No, it was not The Onion that reported last week that all eight of Baltimore's full-time liquor license inspectors signed a letter saying they are afraid to go to bars at night. That actually happened. It seems that the new sheriffs at the Baltimore Liquor Board have the crazy idea that liquor inspectors ought to inspect bars when there are actually patrons there, and at the times of day when violations typically occur. But the inspectors complain that many of these bars are rough places in bad neighborhoods, making them "constantly in fear for [their] safety." Which begs two questions. 1) If these establishments are so dangerous for the inspectors, might they not also be a danger to the general public and, thus, in need of some action from the liquor board? And 2) If these eight men and women are scared to be in "crowded bars late on a Saturday night," why did they pick this occupation? What next, animal control officers who are afraid of dogs?
Liquor inspectors check for some types of violations that would be evident no matter the time of day, like whether an establishment's liquor license is on display. But others — one might argue, the important ones — such as whether a bar is serving underage patrons or those who are clearly drunk, staging unlicensed live entertainment or violating noise rules, would only really be apparent at night. There's no way to know whether hundreds of patrons are spilling out of a neighborhood bar at closing time shouting, breaking things, urinating or vomiting on people's stoops and causing any other sorts of mayhem unless you're there at closing time. If safety is really the concern, there are steps the agency can take to help, like equipping inspectors with radios and direct contacts at local police districts, but as Liquor Board Chairman Thomas Ward put it in an interview, "The job doesn't occur at 10 o'clock in the morning on Tuesdays."
Granted, nobody who had been working the 8:30 a.m. to 4:30 p.m. shift would be excited about the news that their schedules were being changed to end at 11 p.m. on weeknights and 3 a.m. on weekends. The inspectors complain that the change is disruptive to their family lives, and that's no doubt true. But problem bars have such a negative impact on quality of life, community health and crime that liquor inspectors' work schedules can't be set purely for their comfort and convenience. As Mr. Ward intimated, if these eight inspectors don't like what doing their jobs properly entails, they're welcome to find new ones.
And there can be little doubt that the inspectors' jobs weren't being done properly before a new leadership team took over the board last year. A beyond-scathing 2013 state audit of the agency found that two inspectors had managed to inspect a bit less than one bar a week during an entire calendar year. Only three of the 12 inspectors whose work the auditors were able to document logged even so much as half the inspections they were supposed to. Record keeping was a shambles. Nothing was computerized, and there was no documentation that inspectors set foot in more than 200 of the city's 1,400 licensed establishments during the year in question, or that the agency did anything to respond to half of the 311 complaints it received.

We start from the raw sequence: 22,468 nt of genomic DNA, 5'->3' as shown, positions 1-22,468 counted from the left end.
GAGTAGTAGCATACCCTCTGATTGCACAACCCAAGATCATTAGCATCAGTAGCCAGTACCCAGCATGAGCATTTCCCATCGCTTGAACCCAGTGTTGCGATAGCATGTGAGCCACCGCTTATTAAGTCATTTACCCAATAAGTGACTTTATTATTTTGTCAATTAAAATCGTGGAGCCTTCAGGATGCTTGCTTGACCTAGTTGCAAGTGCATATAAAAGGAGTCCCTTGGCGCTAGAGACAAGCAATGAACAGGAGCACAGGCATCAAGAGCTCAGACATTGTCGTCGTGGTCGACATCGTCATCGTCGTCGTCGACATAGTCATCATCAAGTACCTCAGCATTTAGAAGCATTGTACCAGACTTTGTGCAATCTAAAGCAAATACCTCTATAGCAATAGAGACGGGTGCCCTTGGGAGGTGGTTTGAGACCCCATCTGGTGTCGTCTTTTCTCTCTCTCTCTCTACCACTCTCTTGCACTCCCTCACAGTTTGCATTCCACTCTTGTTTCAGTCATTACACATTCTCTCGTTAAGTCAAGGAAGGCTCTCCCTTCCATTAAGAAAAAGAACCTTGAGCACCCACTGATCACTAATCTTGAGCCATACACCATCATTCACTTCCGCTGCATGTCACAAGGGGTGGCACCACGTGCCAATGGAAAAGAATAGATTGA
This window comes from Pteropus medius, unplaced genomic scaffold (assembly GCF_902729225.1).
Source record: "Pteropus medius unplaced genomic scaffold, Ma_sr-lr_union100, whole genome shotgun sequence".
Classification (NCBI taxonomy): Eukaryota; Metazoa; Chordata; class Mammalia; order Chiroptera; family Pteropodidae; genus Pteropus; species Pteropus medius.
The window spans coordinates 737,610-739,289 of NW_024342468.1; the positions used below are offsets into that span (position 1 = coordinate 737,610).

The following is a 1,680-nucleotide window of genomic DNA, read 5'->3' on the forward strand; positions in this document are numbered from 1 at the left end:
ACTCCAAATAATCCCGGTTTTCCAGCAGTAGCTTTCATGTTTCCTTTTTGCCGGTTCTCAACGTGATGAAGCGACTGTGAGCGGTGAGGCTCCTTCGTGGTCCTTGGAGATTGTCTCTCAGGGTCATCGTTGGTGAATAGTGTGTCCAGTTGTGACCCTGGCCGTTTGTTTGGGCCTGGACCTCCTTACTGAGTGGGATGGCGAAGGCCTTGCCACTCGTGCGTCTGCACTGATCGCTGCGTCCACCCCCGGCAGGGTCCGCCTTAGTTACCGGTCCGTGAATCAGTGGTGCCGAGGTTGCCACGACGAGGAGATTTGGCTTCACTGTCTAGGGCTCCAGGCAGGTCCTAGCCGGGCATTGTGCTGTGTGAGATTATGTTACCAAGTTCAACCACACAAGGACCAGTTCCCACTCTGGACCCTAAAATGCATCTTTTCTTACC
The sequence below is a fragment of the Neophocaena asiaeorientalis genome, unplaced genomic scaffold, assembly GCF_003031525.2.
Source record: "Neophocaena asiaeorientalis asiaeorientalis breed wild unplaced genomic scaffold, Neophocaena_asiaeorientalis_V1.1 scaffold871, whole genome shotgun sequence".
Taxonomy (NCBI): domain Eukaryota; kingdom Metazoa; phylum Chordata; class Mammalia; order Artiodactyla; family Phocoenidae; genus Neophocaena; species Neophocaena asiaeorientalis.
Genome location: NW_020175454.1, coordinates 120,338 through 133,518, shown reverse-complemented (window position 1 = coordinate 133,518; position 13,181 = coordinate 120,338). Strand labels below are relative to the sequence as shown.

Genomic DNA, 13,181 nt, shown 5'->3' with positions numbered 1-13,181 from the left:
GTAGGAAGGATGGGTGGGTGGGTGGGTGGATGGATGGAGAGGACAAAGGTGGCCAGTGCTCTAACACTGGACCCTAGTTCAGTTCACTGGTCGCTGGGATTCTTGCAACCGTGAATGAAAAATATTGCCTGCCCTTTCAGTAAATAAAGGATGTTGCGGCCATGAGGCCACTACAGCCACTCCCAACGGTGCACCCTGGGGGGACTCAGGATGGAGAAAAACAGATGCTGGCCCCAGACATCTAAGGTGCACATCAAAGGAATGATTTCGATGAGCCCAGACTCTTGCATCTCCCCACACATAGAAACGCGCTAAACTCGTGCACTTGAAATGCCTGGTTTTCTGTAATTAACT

The problems went on and on, and in fairness, it wasn't just the inspectors' fault. The board itself failed to assess fees on dozens of business owners who were late in renewing their licenses. It lacked written guidelines for inspections or systems to evaluate inspectors' performance. Some cases were resolved behind closed doors by the agency's director without involving the board.
Under the leadership of Mr. Ward, a former judge, and new Executive Secretary Michelle Bailey-Hedgepeth, the board has not only sought to step up the pace of inspections but to take a much harder line on violations. In his first three months on the job, Mr. Ward's board cited more bars for violations than the previous board did in an entire year. The board has been imposing tougher penalties and has staked out new policy by revoking licenses that have been dormant for more than 180 days. Meanwhile, the agency is working to streamline its procedures, ensure a minimum of four visits per year to each licensee, and upgrade its technology to a tablet-based system rather than paper reports. Not everything has gone as smoothly or as quickly as we (or they) might like, but the agency is clearly headed in the right direction.
The question is whether the current eight inspectors want to be a part of that new direction. Their work is crucial for the health and welfare of hundreds of thousands of city residents. If they aren't willing to do it properly, we're confident that someone else will.